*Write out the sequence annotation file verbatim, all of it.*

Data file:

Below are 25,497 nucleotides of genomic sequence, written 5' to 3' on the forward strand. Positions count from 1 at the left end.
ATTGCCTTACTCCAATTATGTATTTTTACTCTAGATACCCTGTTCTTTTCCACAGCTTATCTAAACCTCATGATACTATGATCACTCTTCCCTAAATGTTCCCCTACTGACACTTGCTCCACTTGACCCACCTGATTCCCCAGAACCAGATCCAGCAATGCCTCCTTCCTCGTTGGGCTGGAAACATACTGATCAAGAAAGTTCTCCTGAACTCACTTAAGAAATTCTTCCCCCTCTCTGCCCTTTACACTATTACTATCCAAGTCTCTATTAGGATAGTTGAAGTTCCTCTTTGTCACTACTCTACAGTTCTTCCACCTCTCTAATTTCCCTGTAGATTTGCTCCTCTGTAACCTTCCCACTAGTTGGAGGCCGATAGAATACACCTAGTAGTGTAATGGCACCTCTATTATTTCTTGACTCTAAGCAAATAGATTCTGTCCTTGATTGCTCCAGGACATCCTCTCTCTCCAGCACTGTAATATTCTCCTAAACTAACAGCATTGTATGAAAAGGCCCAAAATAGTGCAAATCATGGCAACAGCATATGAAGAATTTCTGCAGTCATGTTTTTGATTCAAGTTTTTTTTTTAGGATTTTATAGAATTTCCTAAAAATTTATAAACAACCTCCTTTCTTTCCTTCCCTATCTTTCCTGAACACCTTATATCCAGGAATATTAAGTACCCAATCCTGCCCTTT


Below are 25,497 nucleotides of genomic sequence, written 5' to 3' on the forward strand. Positions count from 1 at the left end.
ATTGCCTTACTCCAATTATGTATTTTTACTCTAGATACCCTGTTCTTTTCCACAGCTTATCTAAACCTCATGATACTATGATCACTCTTCCCTAAATGTTCCCCTACTGACACTTGCTCCACTTGACCCACCTGATTCCCCAGAACCAGATCCAGCAATGCCTCCTTCCTCGTTGGGCTGGAAACATACTGATCAAGAAAGTTCTCCTGAACTCACTTAAGAAATTCTTCCCCCTCTCTGCCCTTTACACTATTACTATCCAAGTCTCTATTAGGATAGTTGAAGTTCCTCTTTGTCACTACTCTACAGTTCTTCCACCTCTCTAATTTCCCTGTAGATTTGCTCCTCTGTAACCTTCCCACTAGTTGGAGGCCGATAGAATACACCTAGTAGTGTAATGGCACCTCTATTATTTCTTGACTCTAAGCAAATAGATTCTGTCCTTGATTGCTCCAGGACATCCTCTCTCTCCAGCACTGTAATATTCTCCTAAACTAACAGCATTGTATGAAAAGGCCCAAAATAGTGCAAATCATGGCAACAGCATATGAAGAATTTCTGCAGTCATGTTTTTGATTCAAGTTTTTTTTTTAGGATTTTATAGAATTTCCTAAAAATTTATAAACAACCTCCTTTCTTTCCTTCCCTATCTTTCCTGAACACCTTATATCCAGGAATATTAAGTACCCAATCCTGCCCTTT